May 29 – June 6, 2019 Trip Report- Travis Baker
New Zealand is paradise for the outdoor enthusiast. Whether it’s big game hunting, fishing, waterfowl, adventure travel, or simply taking in the sights and sounds, a trip to this pristine country is a must! It was long overdue, but I finally had the opportunity to travel there. WTA has been offering hunts to New Zealand for years and we feel we offer the best of what this small island country has to offer … and it offers a lot! I chose to focus my time on the lesser populated South Island. That is not to say New Zealand is crowded (only 4 million in total population). This safe, English speaking country is absolutely pristine with incredible scenery from lush agricultural fields, gin clear rivers and streams, and the towering Southern Alps. You really can’t describe it until you’ve been there in person.
New Zealand is located in the Southern Hemisphere so I’d be traveling there during their late Fall/early Winter. I chose the late May and early June time frame as this is when both the tahr and chamois are in rut with their excellent winter capes. Plus, it’s also a great time to hunt red stag and shoot a few ducks. There are numerous direct flights to Auckland including daily flights from Los Angeles and San Francisco as well as multiple flights each week from Houston and now, Chicago. I departed Houston on a Monday evening on Air New Zealand, arriving Auckland fourteen hours later on Wednesday morning (after crossing the International Dateline). Customs was a breeze, and after a short walk to the domestic terminal, I boarded a 90 minute flight to Queenstown. Known as the “Adventure Capital of the World” (I think bungee jumping was invented there?), this bustling town of 30,000 or so is located on the southern end of the South Island on Lake Wakatipu and offers everything from high end shops for the ladies to hip pubs and fine restaurants. Really a cool town. I would advise those traveling to New Zealand to try and split their time between the North and South Island. After all, you’ve come all this way, and there is plenty to see and do.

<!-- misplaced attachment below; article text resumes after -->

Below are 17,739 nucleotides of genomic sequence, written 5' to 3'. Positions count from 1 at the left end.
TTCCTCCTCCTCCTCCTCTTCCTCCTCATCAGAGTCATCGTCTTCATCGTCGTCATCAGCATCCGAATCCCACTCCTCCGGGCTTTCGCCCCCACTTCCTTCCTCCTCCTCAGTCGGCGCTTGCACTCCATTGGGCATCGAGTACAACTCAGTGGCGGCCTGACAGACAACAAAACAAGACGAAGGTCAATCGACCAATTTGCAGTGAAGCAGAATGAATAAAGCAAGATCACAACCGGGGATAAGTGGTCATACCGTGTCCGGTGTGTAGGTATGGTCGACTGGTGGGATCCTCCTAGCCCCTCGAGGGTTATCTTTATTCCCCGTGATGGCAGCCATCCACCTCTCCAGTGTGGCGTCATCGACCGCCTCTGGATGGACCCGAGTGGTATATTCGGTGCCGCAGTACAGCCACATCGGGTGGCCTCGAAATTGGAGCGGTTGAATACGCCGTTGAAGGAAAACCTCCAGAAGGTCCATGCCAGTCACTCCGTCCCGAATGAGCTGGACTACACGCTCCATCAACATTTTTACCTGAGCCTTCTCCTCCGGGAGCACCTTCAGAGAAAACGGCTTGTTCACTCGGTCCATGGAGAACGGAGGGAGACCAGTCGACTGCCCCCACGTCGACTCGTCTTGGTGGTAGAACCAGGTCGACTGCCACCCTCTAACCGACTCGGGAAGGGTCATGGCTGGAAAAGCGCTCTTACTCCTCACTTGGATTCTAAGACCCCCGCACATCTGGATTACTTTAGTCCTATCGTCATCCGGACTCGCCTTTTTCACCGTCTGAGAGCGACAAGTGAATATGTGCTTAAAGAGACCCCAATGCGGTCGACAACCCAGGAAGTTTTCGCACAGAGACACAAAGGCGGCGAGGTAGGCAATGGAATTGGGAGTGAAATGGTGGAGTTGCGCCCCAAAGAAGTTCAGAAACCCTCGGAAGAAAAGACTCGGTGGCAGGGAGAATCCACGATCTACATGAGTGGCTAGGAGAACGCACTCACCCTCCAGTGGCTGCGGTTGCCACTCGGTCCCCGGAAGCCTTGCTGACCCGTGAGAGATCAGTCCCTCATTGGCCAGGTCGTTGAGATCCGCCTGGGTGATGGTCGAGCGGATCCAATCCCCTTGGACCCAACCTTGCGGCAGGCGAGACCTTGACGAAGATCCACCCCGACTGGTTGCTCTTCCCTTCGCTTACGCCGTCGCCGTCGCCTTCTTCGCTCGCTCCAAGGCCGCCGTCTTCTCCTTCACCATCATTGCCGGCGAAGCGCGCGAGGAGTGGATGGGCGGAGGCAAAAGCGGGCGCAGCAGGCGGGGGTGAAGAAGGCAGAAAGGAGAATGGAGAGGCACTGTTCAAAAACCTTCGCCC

However, I was on a bit of a time crunch and scheduled to stay with three different outfitters in about a week’s time with lots of running around in between.
I arrived Queenstown around 9:00 a.m. and was promptly met and transferred to my first stop. While airport pick up by our outfitters is always part of the package, it’s not a bad idea to rent a vehicle if you plan to do some sightseeing during your stay and have a non-hunting companion in your party. This way he or she can have the flexibility to explore the area and surrounding towns and do it on their own schedule. Just remember to drive on the left hand side of the road! There’s plenty to do such as shopping, day spas, vineyards, golf, bungee jumping, sky diving, skiing (June -August), jet boating, flight-seeing tours, Milford Sound to check out the penguins, etc., etc. The brand new lodge featured six guest rooms, each with a full private bath, multiple living areas (great for mixed groups),
outdoor patio with fire pit, wireless internet, and even a heated swimming pool. A great spot not only for the hunter, but for couples and families as well. You definitely don’t rough it when you come to New Zealand! I’d be spending some time with a handful of customers who had already been there a few days and were all tagged out on big stags. They were enjoying a morning duck hunt, and after a quick lunch, I decided to join them. It was incredible! We limited out on paradise ducks with a handful of mallards to boot.
Day two was time to look for a stag. New Zealand is known for having the largest red stag on the planet and this is what really draws the majority of the hunters here. Known as the “King’s Animal”, these majestic animals are known for their incredible antler mass and heavy palmated tops. They are all so unique. The stag properties are incredibly diverse and mountainous with thick cover and plenty of draws for the game to hide. It’s all done on private land with a good road system so that we could access the properties from 4×4 vehicles and then on foot. Our outfitters are excellent at catering to anyone’s physical ability. This was post “roar” (or rut) and the animals were not vocal so we’d be relying on our optics to turn one up that we liked, which we finally did by the end of the day. An old, incredibly heavy stag that was way beyond his prime. There are no predators in New Zealand which is why managing the game herds is incredibly important.